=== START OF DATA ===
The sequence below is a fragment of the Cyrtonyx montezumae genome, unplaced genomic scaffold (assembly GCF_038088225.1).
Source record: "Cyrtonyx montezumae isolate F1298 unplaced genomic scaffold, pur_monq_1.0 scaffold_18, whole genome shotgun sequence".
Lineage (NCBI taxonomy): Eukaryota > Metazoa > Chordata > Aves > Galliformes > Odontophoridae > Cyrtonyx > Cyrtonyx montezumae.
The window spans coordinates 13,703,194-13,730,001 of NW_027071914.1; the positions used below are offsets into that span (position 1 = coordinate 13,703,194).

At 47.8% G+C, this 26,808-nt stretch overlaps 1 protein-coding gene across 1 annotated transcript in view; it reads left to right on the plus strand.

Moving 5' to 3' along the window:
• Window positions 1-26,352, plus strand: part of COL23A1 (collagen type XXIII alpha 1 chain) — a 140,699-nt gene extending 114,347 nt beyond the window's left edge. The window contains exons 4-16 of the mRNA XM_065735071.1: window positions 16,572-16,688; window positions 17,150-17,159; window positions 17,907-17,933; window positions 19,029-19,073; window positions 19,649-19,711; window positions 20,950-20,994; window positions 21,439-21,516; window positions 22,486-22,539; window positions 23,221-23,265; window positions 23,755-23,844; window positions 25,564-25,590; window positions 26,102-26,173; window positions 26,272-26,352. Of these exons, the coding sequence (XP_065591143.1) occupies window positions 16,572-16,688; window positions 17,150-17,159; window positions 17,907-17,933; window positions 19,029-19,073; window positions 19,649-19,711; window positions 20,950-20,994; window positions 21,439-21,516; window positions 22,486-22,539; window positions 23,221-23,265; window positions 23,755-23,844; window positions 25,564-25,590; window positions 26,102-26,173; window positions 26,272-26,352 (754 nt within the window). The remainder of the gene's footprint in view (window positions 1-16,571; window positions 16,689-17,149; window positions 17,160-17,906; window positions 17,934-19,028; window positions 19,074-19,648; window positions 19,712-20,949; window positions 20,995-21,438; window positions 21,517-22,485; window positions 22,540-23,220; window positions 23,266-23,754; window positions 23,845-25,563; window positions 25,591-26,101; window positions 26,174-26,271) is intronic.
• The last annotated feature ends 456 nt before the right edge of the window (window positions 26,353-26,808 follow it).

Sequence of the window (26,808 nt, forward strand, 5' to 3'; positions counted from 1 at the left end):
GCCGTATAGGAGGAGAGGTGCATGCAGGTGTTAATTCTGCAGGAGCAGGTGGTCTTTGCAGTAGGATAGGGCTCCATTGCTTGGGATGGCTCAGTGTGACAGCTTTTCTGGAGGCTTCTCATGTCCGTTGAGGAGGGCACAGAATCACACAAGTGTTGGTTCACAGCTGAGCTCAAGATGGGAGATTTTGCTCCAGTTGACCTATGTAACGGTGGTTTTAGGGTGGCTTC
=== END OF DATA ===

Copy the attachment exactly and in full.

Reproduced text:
The sequence below is a fragment of the Cyrtonyx montezumae genome, unplaced genomic scaffold (assembly GCF_038088225.1).
Source record: "Cyrtonyx montezumae isolate F1298 unplaced genomic scaffold, pur_monq_1.0 scaffold_18, whole genome shotgun sequence".
Lineage (NCBI taxonomy): Eukaryota > Metazoa > Chordata > Aves > Galliformes > Odontophoridae > Cyrtonyx > Cyrtonyx montezumae.
The window spans coordinates 13,703,194-13,730,001 of NW_027071914.1; the positions used below are offsets into that span (position 1 = coordinate 13,703,194).

At 47.8% G+C, this 26,808-nt stretch overlaps 1 protein-coding gene across 1 annotated transcript in view; it reads left to right on the plus strand.

Moving 5' to 3' along the window:
• Window positions 1-26,352, plus strand: part of COL23A1 (collagen type XXIII alpha 1 chain) — a 140,699-nt gene extending 114,347 nt beyond the window's left edge. The window contains exons 4-16 of the mRNA XM_065735071.1: window positions 16,572-16,688; window positions 17,150-17,159; window positions 17,907-17,933; window positions 19,029-19,073; window positions 19,649-19,711; window positions 20,950-20,994; window positions 21,439-21,516; window positions 22,486-22,539; window positions 23,221-23,265; window positions 23,755-23,844; window positions 25,564-25,590; window positions 26,102-26,173; window positions 26,272-26,352. Of these exons, the coding sequence (XP_065591143.1) occupies window positions 16,572-16,688; window positions 17,150-17,159; window positions 17,907-17,933; window positions 19,029-19,073; window positions 19,649-19,711; window positions 20,950-20,994; window positions 21,439-21,516; window positions 22,486-22,539; window positions 23,221-23,265; window positions 23,755-23,844; window positions 25,564-25,590; window positions 26,102-26,173; window positions 26,272-26,352 (754 nt within the window). The remainder of the gene's footprint in view (window positions 1-16,571; window positions 16,689-17,149; window positions 17,160-17,906; window positions 17,934-19,028; window positions 19,074-19,648; window positions 19,712-20,949; window positions 20,995-21,438; window positions 21,517-22,485; window positions 22,540-23,220; window positions 23,266-23,754; window positions 23,845-25,563; window positions 25,591-26,101; window positions 26,174-26,271) is intronic.
• The last annotated feature ends 456 nt before the right edge of the window (window positions 26,353-26,808 follow it).

Sequence of the window (26,808 nt, forward strand, 5' to 3'; positions counted from 1 at the left end):
GCCGTATAGGAGGAGAGGTGCATGCAGGTGTTAATTCTGCAGGAGCAGGTGGTCTTTGCAGTAGGATAGGGCTCCATTGCTTGGGATGGCTCAGTGTGACAGCTTTTCTGGAGGCTTCTCATGTCCGTTGAGGAGGGCACAGAATCACACAAGTGTTGGTTCACAGCTGAGCTCAAGATGGGAGATTTTGCTCCAGTTGACCTATGTAACGGTGGTTTTAGGGTGGCTTC